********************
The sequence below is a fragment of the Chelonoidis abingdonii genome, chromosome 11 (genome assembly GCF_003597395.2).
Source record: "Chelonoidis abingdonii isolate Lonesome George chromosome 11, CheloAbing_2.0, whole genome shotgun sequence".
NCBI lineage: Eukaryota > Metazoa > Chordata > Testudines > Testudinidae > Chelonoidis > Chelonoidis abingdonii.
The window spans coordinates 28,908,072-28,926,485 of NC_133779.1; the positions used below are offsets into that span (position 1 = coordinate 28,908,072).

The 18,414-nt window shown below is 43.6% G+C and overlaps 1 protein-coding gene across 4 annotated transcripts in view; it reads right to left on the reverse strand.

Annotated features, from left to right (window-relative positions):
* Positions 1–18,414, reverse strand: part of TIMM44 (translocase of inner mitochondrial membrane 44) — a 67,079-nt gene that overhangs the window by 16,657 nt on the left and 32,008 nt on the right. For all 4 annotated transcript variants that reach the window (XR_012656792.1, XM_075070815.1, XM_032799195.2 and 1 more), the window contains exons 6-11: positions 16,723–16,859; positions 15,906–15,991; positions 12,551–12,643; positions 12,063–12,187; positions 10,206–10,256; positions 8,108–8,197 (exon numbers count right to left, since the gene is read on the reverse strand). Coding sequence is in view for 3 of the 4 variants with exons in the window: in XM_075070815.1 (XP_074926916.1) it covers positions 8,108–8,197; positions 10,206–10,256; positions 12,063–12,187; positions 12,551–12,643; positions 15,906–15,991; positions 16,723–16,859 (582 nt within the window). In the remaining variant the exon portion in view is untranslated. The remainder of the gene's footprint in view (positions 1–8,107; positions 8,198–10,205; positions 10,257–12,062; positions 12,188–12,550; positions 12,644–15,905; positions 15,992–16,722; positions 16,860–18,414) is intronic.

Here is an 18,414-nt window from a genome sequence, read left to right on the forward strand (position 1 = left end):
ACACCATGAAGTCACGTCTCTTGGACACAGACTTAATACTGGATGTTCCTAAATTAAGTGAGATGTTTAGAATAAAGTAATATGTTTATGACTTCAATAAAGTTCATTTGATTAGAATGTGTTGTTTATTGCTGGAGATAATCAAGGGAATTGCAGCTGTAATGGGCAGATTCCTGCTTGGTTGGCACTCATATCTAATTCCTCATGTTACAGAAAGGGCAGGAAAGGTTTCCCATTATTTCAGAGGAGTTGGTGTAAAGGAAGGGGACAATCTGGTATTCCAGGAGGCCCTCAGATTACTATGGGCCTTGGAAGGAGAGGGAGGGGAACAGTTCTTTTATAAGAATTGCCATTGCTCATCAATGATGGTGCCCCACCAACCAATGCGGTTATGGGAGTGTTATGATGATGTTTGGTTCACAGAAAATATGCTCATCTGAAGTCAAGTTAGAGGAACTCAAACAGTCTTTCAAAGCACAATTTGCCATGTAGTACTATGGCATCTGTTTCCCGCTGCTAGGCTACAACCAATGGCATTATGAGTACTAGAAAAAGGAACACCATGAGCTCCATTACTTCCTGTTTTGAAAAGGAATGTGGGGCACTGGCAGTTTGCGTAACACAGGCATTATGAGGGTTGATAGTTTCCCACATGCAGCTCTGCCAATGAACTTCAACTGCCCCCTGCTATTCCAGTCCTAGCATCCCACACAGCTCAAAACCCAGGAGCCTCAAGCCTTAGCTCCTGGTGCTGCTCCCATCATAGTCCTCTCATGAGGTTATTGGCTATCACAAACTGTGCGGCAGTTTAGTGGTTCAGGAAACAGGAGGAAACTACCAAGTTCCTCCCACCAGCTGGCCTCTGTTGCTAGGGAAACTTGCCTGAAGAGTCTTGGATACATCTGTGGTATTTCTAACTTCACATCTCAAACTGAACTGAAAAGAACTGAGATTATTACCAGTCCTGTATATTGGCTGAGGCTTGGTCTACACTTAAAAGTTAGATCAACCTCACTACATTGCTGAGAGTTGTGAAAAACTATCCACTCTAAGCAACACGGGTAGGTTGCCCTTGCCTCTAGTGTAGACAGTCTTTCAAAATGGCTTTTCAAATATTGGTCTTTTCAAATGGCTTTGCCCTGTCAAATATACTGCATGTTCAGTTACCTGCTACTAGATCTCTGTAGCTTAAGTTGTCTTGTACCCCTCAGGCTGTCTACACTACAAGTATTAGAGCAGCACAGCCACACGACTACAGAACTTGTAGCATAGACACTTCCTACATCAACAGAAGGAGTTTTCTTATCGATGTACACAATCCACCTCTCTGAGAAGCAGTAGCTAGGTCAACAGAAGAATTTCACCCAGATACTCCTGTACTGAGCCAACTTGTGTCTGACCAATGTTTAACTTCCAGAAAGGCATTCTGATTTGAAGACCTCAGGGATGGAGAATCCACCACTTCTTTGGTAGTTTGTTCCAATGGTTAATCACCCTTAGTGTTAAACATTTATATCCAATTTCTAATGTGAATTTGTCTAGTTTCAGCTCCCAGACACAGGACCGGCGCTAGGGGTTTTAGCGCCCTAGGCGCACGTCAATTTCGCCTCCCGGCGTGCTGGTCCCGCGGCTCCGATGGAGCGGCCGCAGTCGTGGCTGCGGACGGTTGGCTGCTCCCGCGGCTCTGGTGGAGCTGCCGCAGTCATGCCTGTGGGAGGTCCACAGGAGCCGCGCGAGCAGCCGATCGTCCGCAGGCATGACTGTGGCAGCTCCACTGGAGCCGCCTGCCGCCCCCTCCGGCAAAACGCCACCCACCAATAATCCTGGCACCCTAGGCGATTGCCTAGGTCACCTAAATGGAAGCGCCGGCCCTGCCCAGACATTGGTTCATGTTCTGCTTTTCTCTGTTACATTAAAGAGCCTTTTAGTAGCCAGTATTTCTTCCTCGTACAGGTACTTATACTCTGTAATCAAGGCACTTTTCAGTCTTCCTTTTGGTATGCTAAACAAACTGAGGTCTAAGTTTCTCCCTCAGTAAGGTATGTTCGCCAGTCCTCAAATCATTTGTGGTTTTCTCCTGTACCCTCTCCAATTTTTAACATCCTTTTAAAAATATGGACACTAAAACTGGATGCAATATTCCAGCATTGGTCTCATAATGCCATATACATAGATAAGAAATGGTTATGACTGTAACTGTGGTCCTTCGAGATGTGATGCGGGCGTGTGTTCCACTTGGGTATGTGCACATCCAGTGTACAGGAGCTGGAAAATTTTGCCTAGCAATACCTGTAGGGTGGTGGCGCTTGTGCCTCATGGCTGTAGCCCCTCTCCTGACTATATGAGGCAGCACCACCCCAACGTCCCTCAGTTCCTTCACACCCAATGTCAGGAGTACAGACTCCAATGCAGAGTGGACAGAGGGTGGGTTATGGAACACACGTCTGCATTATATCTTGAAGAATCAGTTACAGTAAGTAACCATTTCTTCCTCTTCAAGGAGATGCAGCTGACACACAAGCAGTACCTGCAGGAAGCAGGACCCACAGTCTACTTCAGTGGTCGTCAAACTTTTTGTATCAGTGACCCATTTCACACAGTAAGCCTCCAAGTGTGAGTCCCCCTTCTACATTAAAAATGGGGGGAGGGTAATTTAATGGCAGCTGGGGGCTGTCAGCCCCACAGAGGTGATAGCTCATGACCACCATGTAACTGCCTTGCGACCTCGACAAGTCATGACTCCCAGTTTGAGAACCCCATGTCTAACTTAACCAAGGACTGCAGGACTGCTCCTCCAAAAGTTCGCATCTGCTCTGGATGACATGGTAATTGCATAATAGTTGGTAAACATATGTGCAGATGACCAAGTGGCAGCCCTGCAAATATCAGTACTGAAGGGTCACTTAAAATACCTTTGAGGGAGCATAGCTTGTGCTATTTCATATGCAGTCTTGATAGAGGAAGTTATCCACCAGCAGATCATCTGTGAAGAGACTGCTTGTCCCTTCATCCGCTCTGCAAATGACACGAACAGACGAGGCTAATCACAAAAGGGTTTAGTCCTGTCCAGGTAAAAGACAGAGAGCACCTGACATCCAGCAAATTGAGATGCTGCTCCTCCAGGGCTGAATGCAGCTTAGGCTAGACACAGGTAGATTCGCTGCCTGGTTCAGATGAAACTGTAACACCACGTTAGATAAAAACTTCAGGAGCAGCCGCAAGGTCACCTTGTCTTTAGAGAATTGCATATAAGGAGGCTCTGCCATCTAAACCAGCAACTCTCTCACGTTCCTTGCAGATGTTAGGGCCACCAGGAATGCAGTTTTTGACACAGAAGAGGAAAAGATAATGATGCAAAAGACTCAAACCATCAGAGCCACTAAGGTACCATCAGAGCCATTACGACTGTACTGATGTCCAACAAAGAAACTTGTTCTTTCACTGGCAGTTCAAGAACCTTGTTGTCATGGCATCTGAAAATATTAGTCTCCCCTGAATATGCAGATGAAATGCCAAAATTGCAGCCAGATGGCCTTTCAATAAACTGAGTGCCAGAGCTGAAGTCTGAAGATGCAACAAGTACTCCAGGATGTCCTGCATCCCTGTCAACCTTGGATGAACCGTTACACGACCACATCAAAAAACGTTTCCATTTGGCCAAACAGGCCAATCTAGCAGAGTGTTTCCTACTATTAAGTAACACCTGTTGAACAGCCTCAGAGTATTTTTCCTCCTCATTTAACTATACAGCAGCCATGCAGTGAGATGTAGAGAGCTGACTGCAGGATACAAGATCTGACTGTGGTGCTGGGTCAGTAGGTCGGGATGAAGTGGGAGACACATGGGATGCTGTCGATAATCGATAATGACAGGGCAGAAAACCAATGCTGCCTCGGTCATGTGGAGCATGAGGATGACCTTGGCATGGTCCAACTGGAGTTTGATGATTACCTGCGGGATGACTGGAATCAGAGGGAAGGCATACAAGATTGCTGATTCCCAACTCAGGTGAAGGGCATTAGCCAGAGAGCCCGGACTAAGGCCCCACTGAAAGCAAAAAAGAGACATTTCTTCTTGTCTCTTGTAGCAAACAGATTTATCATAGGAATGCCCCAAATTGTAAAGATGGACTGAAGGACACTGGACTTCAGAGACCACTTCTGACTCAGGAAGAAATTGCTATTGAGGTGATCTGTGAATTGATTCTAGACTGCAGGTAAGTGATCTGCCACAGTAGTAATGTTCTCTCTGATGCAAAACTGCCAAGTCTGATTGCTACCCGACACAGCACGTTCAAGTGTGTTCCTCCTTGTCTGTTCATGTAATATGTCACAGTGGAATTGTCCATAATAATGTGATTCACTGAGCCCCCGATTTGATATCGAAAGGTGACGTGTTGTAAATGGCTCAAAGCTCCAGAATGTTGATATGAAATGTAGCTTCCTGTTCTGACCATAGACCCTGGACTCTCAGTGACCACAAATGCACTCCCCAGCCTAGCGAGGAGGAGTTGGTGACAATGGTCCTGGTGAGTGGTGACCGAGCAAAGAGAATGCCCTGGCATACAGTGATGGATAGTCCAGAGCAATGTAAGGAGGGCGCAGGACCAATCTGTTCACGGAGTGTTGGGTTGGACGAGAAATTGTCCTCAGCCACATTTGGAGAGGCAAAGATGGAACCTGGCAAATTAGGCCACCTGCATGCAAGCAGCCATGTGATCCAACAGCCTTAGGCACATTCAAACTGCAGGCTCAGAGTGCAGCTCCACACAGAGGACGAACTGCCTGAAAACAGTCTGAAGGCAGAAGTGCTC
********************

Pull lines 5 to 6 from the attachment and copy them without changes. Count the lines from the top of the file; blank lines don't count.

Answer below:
The 18,414-nt window shown below is 43.6% G+C and overlaps 1 protein-coding gene across 4 annotated transcripts in view; it reads right to left on the reverse strand.

Annotated features, from left to right (window-relative positions):